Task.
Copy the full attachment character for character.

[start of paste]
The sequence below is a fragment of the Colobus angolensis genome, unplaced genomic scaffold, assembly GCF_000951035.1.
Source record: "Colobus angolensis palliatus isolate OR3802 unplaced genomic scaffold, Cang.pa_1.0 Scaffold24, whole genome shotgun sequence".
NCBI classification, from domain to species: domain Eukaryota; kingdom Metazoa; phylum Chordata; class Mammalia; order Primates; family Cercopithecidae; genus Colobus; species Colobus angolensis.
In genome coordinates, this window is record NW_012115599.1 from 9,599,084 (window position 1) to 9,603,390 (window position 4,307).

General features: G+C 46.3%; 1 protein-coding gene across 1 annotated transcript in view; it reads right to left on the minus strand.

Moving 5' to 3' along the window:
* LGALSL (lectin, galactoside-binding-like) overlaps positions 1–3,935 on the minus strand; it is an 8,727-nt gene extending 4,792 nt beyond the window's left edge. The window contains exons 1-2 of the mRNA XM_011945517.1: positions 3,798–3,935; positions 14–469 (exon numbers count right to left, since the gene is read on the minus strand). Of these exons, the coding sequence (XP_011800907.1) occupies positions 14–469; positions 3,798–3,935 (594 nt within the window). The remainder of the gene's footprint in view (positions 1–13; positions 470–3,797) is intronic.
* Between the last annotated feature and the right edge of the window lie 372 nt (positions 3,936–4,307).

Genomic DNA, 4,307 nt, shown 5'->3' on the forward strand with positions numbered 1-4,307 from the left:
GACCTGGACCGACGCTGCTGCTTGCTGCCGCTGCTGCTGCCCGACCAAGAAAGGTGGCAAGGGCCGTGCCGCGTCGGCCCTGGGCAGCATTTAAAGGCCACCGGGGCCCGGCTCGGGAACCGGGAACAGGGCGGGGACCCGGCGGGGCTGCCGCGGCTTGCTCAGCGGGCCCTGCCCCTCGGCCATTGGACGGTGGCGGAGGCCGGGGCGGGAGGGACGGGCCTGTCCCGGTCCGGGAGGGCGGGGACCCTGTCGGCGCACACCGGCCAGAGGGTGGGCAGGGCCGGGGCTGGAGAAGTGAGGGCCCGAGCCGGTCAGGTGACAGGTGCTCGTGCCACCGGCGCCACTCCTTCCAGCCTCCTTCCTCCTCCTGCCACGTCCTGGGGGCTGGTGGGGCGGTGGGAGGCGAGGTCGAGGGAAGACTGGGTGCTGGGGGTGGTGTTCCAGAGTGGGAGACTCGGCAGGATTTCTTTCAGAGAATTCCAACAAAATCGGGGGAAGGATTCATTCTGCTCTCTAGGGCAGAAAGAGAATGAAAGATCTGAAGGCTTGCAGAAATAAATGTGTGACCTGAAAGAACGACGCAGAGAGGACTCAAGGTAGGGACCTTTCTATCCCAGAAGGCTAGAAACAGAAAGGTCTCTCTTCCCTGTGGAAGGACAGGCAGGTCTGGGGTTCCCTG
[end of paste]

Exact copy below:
The sequence below is a fragment of the Colobus angolensis genome, unplaced genomic scaffold, assembly GCF_000951035.1.
Source record: "Colobus angolensis palliatus isolate OR3802 unplaced genomic scaffold, Cang.pa_1.0 Scaffold24, whole genome shotgun sequence".
NCBI classification, from domain to species: domain Eukaryota; kingdom Metazoa; phylum Chordata; class Mammalia; order Primates; family Cercopithecidae; genus Colobus; species Colobus angolensis.
In genome coordinates, this window is record NW_012115599.1 from 9,599,084 (window position 1) to 9,603,390 (window position 4,307).

General features: G+C 46.3%; 1 protein-coding gene across 1 annotated transcript in view; it reads right to left on the minus strand.

Moving 5' to 3' along the window:
* LGALSL (lectin, galactoside-binding-like) overlaps positions 1–3,935 on the minus strand; it is an 8,727-nt gene extending 4,792 nt beyond the window's left edge. The window contains exons 1-2 of the mRNA XM_011945517.1: positions 3,798–3,935; positions 14–469 (exon numbers count right to left, since the gene is read on the minus strand). Of these exons, the coding sequence (XP_011800907.1) occupies positions 14–469; positions 3,798–3,935 (594 nt within the window). The remainder of the gene's footprint in view (positions 1–13; positions 470–3,797) is intronic.
* Between the last annotated feature and the right edge of the window lie 372 nt (positions 3,936–4,307).

Genomic DNA, 4,307 nt, shown 5'->3' on the forward strand with positions numbered 1-4,307 from the left:
GACCTGGACCGACGCTGCTGCTTGCTGCCGCTGCTGCTGCCCGACCAAGAAAGGTGGCAAGGGCCGTGCCGCGTCGGCCCTGGGCAGCATTTAAAGGCCACCGGGGCCCGGCTCGGGAACCGGGAACAGGGCGGGGACCCGGCGGGGCTGCCGCGGCTTGCTCAGCGGGCCCTGCCCCTCGGCCATTGGACGGTGGCGGAGGCCGGGGCGGGAGGGACGGGCCTGTCCCGGTCCGGGAGGGCGGGGACCCTGTCGGCGCACACCGGCCAGAGGGTGGGCAGGGCCGGGGCTGGAGAAGTGAGGGCCCGAGCCGGTCAGGTGACAGGTGCTCGTGCCACCGGCGCCACTCCTTCCAGCCTCCTTCCTCCTCCTGCCACGTCCTGGGGGCTGGTGGGGCGGTGGGAGGCGAGGTCGAGGGAAGACTGGGTGCTGGGGGTGGTGTTCCAGAGTGGGAGACTCGGCAGGATTTCTTTCAGAGAATTCCAACAAAATCGGGGGAAGGATTCATTCTGCTCTCTAGGGCAGAAAGAGAATGAAAGATCTGAAGGCTTGCAGAAATAAATGTGTGACCTGAAAGAACGACGCAGAGAGGACTCAAGGTAGGGACCTTTCTATCCCAGAAGGCTAGAAACAGAAAGGTCTCTCTTCCCTGTGGAAGGACAGGCAGGTCTGGGGTTCCCTG